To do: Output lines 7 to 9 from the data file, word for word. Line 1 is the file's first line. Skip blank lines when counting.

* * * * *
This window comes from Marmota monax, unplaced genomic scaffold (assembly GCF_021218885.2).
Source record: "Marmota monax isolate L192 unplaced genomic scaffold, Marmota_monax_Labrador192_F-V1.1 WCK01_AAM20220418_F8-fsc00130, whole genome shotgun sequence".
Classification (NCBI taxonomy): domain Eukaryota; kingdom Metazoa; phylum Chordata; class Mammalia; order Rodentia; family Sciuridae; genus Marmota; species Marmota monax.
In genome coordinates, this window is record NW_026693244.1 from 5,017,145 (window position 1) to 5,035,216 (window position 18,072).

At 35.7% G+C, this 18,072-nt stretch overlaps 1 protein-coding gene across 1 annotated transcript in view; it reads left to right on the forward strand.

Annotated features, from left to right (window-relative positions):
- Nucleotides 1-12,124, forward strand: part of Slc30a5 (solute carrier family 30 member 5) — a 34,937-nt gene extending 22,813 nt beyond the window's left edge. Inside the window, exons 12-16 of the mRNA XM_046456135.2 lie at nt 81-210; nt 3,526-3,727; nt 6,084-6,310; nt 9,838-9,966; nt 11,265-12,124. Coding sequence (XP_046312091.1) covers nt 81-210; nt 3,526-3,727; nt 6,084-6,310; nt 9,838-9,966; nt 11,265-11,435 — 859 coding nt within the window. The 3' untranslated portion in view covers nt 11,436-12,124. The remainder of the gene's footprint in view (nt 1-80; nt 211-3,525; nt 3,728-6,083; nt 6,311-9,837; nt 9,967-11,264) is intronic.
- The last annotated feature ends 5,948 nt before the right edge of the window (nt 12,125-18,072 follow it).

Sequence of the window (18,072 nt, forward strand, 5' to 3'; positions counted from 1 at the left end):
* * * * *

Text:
- Nucleotides 1-12,124, forward strand: part of Slc30a5 (solute carrier family 30 member 5) — a 34,937-nt gene extending 22,813 nt beyond the window's left edge. Inside the window, exons 12-16 of the mRNA XM_046456135.2 lie at nt 81-210; nt 3,526-3,727; nt 6,084-6,310; nt 9,838-9,966; nt 11,265-12,124. Coding sequence (XP_046312091.1) covers nt 81-210; nt 3,526-3,727; nt 6,084-6,310; nt 9,838-9,966; nt 11,265-11,435 — 859 coding nt within the window. The 3' untranslated portion in view covers nt 11,436-12,124. The remainder of the gene's footprint in view (nt 1-80; nt 211-3,525; nt 3,728-6,083; nt 6,311-9,837; nt 9,967-11,264) is intronic.
- The last annotated feature ends 5,948 nt before the right edge of the window (nt 12,125-18,072 follow it).

Sequence of the window (18,072 nt, forward strand, 5' to 3'; positions counted from 1 at the left end):